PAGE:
Nevada Resilience Project Website Launched to Provide Resources, Information for Coping with COVID-19

Resilience Ambassadors located statewide to support Nevada communities


Contact

Kendall Holcomb
Public Information Officer, Nevada Resilience Project
Carson City - October 28, 2020

Today, the Nevada Resilience Project announced the launch of the website NevadaResilienceProject.com as another resource to support Nevadans as we continue to manage the impacts of COVID-19.

The Nevada Resilience Project (NRP) was designed to help individuals experiencing stress or anxiety build coping strategies as well as help with locating resources related to managing job loss, housing insecurity, isolation, or challenges of accessing care.

In addition to the website, NRP is working with local, trusted social services and community providers to embed 39 Resilience Ambassadors in local agencies to serve the diverse needs of each geographic region of the state. Resilience Ambassadors are helping Nevadans build coping strategies, providing educational support and offering referrals.

There is no cost to participate and participant information is confidential.

"While Nevadans are strong and resilient, we recognize that COVID-19 has impacted our residents in many ways, Gov. Steve Sisolak said. “Together, we will recover from this pandemic and the devastating impacts it has had on our citizens, our economy, and our State. Collectively, we need to address the mental and emotional toll COVID-19 has had on our communities. Now is the time to reach out to one another, stay connected and get the support you need to thrive in these trying times. In partnership with Nevada 2-1-1, the Nevada Resilience Project can help people connect to resources and provide assistance with coping and managing stress. At a time when everyone is being impacted by this pandemic, I urge all Nevadans to get the support that they need and deserve."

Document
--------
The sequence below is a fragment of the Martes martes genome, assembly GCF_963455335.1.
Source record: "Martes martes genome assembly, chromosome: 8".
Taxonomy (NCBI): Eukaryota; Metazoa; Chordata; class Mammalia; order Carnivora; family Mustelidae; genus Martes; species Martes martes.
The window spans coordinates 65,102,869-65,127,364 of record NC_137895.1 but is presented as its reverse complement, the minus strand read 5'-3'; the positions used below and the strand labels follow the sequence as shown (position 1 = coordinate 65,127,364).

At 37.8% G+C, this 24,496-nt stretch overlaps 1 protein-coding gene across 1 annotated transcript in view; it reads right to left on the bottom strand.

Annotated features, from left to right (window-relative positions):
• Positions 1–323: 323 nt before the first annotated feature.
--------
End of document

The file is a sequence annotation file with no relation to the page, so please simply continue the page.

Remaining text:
According to the Centers for Disease Control and Prevention (CDC) Household Pulse Survey, Nevadans are experiencing 3 to 4 times more anxiety and depression since the COVID-19 pandemic began, which is an indication that Nevadans are continuing to experience emotional distress even as people strive to return to their day-to-day lives.

“After other natural disasters, such as hurricanes or earthquakes, the recovery usually begins shortly after the event. Recovery from the COVID-19 pandemic is very different because we have to both continue to mitigate the risk of COVID while working to regain stability in our lives,” said Dr. Stephanie Woodard, DHHS Senior Advisor on Behavioral Health. “The Nevada Resilience Project aims to bring awareness to the importance of using healthy strategies to manage stressors, identifying when additional help is needed, and connecting Nevadans with resources for resiliency and recovery.”

The Nevada Resilience Project was established through a Crisis Counseling Assistance and Training Grant from the Substance Abuse and Mental Health Services Administration (SAMHSA) in cooperation with the Federal Emergency Management Agency (FEMA). The Nevada Department of Health and Human Services, Division of Public and Behavioral Health received the award in June and the program is slated to continue through May 2021.

Through the Nevada Resilience Project’s website, you can learn more about mental health and substance use resources in the community, find a provider in your area, and connect with an Ambassador. Services through the project are available in Spanish and accessible for individuals with disabilities.

To learn more about the Nevada Resilience Project go to NevadaResilienceProject.com

If you need immediate assistance or access to crisis care, please contact Crisis Support Services of Nevada by calling 800-273-8255 or text CARE to 839863.

More information on Nevada’s COVID-19 response can be found at NVHealthResponse.nv.gov